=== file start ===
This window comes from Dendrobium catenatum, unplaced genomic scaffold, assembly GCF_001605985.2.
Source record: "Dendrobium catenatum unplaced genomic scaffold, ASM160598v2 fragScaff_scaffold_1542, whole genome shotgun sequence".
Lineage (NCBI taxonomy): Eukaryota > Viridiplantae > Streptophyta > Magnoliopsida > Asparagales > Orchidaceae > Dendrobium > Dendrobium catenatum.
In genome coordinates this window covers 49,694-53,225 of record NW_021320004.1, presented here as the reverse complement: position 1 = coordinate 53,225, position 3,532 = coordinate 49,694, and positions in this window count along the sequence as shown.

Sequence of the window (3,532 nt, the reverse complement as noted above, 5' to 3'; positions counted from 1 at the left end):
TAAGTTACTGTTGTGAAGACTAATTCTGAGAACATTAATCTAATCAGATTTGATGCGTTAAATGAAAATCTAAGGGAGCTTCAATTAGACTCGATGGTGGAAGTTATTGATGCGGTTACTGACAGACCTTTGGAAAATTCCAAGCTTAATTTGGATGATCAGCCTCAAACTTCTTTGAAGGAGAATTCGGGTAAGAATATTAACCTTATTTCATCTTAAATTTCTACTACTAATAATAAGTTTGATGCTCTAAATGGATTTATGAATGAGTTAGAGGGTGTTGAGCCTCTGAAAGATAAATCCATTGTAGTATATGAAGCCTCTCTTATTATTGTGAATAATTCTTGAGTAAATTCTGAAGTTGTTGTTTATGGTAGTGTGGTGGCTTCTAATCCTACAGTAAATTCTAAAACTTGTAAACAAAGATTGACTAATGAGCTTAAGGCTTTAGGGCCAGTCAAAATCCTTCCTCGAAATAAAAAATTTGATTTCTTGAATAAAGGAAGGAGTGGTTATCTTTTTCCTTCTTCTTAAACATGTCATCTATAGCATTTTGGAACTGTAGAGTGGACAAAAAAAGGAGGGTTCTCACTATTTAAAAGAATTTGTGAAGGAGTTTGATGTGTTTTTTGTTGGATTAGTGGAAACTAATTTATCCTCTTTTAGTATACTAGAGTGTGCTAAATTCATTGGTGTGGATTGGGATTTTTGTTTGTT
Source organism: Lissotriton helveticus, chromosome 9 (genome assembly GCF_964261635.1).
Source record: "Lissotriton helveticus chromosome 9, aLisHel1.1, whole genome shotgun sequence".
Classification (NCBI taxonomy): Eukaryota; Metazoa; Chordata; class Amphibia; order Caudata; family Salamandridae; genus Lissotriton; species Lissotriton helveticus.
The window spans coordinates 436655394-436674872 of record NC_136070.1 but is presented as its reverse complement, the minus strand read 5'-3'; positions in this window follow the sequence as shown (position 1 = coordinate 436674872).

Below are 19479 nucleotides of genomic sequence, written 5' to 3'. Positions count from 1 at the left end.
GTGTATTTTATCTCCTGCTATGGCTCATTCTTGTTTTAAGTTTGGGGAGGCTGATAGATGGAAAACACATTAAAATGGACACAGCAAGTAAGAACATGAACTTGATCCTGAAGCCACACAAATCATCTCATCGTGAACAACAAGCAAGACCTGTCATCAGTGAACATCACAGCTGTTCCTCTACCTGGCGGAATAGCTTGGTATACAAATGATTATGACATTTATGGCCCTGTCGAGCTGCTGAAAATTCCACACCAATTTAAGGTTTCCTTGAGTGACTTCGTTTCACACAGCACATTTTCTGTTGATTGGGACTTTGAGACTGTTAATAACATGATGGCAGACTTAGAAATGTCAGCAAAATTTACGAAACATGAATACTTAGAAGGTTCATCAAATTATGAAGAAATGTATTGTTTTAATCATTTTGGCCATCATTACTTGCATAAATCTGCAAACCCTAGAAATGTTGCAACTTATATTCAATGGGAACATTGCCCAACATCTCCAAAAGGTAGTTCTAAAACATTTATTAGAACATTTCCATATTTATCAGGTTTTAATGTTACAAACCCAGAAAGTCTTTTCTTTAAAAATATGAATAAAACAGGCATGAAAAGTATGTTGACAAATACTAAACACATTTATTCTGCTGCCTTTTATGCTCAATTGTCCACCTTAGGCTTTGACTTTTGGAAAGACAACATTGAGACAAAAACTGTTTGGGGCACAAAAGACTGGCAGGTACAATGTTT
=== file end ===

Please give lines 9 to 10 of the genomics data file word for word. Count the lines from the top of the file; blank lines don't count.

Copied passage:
Classification (NCBI taxonomy): Eukaryota; Metazoa; Chordata; class Amphibia; order Caudata; family Salamandridae; genus Lissotriton; species Lissotriton helveticus.
The window spans coordinates 436655394-436674872 of record NC_136070.1 but is presented as its reverse complement, the minus strand read 5'-3'; positions in this window follow the sequence as shown (position 1 = coordinate 436674872).